St. Pete workers nervous about insurance coverage at Johns Hopkins All Children's Hospital because of dispute
Of the city’s 2,600 workers, many have children. An exact number is unknown because of patient privacy rules.
But it’s safe to say that if you work for the city and you have kids, you’re probably nervous tonight.
That’s because of a contract dispute between the city’s insurer United Health Care and John Hopkins All Children’s Hospital.
A breakdown in negotiations between the hospital and the insurance company prompted an email to be sent to city employees late Wednesday stating that starting today new patients would have to pay out-of-network fees if they wanted to use All Children’s.
These types of contract disputes are fairly common. City Human Resources Director Chris Guella cited a 2012 dispute involving BayCare a recent example.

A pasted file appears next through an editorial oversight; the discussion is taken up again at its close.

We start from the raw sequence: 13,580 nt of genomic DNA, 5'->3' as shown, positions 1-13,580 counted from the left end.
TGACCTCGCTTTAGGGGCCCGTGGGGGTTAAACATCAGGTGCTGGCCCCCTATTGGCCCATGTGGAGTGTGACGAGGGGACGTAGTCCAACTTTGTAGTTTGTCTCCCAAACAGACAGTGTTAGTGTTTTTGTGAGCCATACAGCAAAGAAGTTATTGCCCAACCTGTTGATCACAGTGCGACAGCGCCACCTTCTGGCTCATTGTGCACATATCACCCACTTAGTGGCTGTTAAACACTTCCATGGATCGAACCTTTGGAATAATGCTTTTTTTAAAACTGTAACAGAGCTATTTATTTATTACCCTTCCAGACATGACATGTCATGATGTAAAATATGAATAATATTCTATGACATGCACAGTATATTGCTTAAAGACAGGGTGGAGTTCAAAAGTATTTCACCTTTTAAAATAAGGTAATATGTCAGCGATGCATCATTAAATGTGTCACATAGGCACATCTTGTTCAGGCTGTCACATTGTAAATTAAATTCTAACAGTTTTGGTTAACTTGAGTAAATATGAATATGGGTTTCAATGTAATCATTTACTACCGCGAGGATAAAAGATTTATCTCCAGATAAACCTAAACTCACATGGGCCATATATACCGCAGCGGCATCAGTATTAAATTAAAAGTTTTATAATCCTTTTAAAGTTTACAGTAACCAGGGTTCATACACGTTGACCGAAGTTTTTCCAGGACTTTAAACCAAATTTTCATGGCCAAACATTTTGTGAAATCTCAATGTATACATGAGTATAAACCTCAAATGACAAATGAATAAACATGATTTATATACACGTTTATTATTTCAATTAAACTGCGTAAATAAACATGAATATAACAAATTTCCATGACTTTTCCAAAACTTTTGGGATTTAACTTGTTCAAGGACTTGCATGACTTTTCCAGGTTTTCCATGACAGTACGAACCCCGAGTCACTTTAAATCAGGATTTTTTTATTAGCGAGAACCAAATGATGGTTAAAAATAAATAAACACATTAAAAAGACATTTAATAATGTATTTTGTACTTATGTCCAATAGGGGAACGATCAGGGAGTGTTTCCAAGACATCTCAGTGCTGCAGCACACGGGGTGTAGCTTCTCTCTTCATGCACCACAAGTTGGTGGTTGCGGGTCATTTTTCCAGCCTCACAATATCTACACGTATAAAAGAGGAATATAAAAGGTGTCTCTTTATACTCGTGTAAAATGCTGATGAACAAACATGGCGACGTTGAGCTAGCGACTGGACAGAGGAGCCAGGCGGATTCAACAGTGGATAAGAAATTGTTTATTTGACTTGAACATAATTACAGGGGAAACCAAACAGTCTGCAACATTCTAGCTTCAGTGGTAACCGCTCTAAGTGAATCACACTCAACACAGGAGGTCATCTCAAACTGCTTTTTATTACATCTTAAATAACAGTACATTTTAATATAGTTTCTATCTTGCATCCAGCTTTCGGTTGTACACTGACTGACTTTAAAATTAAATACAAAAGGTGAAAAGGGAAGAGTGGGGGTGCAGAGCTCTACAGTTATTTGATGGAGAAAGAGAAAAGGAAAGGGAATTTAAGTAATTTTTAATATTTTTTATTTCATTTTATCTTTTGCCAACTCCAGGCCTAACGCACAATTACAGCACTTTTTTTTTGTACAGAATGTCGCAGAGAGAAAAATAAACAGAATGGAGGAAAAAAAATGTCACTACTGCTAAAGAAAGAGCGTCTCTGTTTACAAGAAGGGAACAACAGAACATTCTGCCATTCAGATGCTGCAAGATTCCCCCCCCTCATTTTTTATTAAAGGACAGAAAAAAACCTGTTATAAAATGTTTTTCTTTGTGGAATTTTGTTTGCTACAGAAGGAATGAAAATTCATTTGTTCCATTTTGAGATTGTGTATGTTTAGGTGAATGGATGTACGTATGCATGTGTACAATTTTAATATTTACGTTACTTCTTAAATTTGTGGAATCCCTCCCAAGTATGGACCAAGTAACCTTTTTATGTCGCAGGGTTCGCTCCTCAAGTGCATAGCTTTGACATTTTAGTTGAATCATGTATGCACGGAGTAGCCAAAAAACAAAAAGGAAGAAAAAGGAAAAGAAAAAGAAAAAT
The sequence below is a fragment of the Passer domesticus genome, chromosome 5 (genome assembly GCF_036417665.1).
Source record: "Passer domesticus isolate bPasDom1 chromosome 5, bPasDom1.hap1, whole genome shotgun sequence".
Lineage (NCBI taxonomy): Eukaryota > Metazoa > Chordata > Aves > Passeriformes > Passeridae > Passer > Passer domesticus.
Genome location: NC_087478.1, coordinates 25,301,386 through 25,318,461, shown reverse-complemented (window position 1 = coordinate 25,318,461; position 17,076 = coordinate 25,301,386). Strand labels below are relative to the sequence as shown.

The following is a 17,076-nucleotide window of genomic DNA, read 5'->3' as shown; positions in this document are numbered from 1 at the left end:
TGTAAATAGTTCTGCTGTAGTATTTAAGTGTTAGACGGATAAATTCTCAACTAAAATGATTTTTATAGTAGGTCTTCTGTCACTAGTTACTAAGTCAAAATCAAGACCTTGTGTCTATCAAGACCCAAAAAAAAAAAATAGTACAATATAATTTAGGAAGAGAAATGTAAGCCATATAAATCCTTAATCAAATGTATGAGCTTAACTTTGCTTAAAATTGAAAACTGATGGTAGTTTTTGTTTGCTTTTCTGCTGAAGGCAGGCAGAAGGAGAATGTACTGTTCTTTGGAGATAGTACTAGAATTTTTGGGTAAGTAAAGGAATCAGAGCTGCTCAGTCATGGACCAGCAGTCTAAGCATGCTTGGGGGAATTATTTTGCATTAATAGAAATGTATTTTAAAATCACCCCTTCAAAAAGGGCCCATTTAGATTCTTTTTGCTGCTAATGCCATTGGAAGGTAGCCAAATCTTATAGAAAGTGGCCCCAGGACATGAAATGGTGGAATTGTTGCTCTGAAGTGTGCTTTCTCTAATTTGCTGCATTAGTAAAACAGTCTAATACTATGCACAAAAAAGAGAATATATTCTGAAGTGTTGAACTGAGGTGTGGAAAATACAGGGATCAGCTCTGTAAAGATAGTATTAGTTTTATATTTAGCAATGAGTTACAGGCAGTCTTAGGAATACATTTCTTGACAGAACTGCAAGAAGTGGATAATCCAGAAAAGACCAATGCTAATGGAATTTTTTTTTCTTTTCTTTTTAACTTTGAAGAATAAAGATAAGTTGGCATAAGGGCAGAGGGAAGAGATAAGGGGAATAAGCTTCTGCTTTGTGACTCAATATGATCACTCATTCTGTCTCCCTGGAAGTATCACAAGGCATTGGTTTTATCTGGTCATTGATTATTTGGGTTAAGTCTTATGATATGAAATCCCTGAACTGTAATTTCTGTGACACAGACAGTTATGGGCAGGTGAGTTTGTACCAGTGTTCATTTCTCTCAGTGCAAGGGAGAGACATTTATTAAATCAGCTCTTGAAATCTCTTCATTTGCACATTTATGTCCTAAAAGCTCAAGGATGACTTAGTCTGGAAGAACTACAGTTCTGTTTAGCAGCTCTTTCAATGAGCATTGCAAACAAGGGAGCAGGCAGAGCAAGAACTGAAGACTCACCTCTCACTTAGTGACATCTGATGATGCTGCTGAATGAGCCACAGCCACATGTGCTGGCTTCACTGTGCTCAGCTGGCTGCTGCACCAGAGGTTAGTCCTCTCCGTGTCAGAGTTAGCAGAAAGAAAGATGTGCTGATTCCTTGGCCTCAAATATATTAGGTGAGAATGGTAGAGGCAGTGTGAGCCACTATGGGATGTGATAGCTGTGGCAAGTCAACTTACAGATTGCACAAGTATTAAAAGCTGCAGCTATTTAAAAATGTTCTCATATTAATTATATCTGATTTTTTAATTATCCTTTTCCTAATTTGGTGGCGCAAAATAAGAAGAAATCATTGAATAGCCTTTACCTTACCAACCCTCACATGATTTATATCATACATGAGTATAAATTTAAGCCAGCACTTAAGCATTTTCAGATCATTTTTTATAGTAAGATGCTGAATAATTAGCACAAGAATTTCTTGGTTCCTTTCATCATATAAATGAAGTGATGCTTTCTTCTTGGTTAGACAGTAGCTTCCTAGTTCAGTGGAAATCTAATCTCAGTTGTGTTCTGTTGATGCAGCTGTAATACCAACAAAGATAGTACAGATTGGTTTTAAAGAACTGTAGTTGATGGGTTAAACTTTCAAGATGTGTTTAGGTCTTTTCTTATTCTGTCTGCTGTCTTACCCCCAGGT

But City Council members at a prep session for the May 11 meeting on Thursday wanted to know more, saying they’d been getting frantic emails.
“It’s causing angst for them,” said council member Amy Foster.
Guella said that employees with children currently receiving care at All Children’s will be able to continue to do so under a “continuity of care” at in-network rates for a period of time. A memo to the city from United cited patients undergoing serious medical treatments like cancer as qualifying for continued care.
Other employees could seek pediatric care at other in-network providers or pay higher out-of-network fees at All Children’s if they aren’t covered by the continuity of care provisions, Guella said.
Foster requested that city staff update City Council on the dispute at next week’s meeting if it hasn’t been resolved. She said she wanted a public airing of the issue.
The dispute doesn’t just affect St. Petersburg. Pinellas County and Tampa might also be affected, Guella wrote in an email.